Historic character, forward-thinking mindset
median age 38.3
distance to downtown 14 miles
Three years ago, a switch turned on at the corner of Bridge and High streets in Historic Dublin, says resident Bill Jacob. The construction at Bri Hi, as the locals call it, cleared away, leaving in its wake new restaurants, retailers and professional offices, with quaint brick and stone facades so uniformly crafted it made discerning what was new and old nearly impossible.
“The whole place had a feeling of being finished,” says Jacob, who moved his accounting firm Bottom Line CPA to the neighborhood seven years ago. “It was suddenly a destination.”
Historic Dublin—once a two-gas-station junction—is a postcard-esque representation of a city much bigger than the small-town intersection. A quick drive past this area exposes mile after mile of large-home subdivisions, almost 100 miles of bike paths, dozens of park spaces and commercial property that supports the city’s more than 40,000 residents.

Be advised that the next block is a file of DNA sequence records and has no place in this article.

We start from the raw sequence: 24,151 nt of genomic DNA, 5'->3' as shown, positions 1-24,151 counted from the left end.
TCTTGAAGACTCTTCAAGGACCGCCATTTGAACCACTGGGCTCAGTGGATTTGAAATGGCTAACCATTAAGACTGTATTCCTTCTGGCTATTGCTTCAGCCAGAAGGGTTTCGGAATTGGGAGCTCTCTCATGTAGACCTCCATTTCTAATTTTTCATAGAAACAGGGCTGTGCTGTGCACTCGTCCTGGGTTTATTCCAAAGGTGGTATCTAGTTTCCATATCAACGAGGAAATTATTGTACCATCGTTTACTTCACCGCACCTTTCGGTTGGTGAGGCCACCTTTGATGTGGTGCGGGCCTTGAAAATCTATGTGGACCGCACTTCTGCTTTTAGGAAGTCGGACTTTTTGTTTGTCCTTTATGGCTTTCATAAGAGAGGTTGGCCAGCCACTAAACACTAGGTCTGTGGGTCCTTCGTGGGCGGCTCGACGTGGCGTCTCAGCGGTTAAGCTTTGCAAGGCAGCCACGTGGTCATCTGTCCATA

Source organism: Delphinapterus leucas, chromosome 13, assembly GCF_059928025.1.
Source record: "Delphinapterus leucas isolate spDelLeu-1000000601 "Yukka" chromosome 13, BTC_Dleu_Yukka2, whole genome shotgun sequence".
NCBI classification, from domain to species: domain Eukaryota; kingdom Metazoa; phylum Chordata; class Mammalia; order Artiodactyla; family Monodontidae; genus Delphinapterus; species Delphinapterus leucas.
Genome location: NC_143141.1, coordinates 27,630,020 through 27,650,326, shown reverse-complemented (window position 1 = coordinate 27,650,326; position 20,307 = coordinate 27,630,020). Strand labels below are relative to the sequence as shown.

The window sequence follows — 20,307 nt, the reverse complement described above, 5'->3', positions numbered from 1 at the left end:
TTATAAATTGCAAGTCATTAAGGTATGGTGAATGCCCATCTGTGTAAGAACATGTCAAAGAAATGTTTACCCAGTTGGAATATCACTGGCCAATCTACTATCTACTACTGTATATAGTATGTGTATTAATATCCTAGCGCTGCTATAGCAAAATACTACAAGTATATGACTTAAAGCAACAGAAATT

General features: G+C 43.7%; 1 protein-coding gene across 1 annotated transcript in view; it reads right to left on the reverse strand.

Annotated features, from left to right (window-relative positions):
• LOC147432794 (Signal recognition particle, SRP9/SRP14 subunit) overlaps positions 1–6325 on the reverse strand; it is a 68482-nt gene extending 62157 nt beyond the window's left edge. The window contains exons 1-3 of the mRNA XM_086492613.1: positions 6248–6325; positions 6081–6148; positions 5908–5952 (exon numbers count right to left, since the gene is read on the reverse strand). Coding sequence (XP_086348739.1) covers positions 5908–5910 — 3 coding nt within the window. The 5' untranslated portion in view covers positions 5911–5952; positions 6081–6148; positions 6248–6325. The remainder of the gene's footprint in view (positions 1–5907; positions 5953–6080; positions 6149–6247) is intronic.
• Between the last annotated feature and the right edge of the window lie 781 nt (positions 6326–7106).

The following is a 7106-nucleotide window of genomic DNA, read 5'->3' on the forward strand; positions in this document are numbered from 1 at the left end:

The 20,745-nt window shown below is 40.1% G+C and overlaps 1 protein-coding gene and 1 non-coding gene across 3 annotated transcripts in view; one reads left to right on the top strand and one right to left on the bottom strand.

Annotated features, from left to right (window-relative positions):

“The way I look at it, Dublin is in the black,” Jacob says. “We can afford the services citizens demand.” Finding the balance between residential life and commercial growth to help finance quality-of-life amenities is something Dublin city manager Marsha Grigsby feels the city has done well. For example, she says, where other cities funnel hotel-generated taxes into a general fund, the roughly 2.4 million tax dollars raised in Dublin each year is invested in the form of public art projects, beautification and community events.
And after the positive response Dubliners expressed with the revamping of Historic Dublin, the city’s poised to expand the neighborhood. The proposed Bridge Street Corridor project will include new retail, office, condo, apartment and park space on the east bank of the Scioto River, just shy of the historic neighborhood, as well as future realignment of Riverside Drive. A pedestrian bridge—one the city hopes will become an iconic image—will connect the banks.
“In order to remain competitive, we think we need to have this type of development,” Grigsby says. “It’s an expansion of our core.”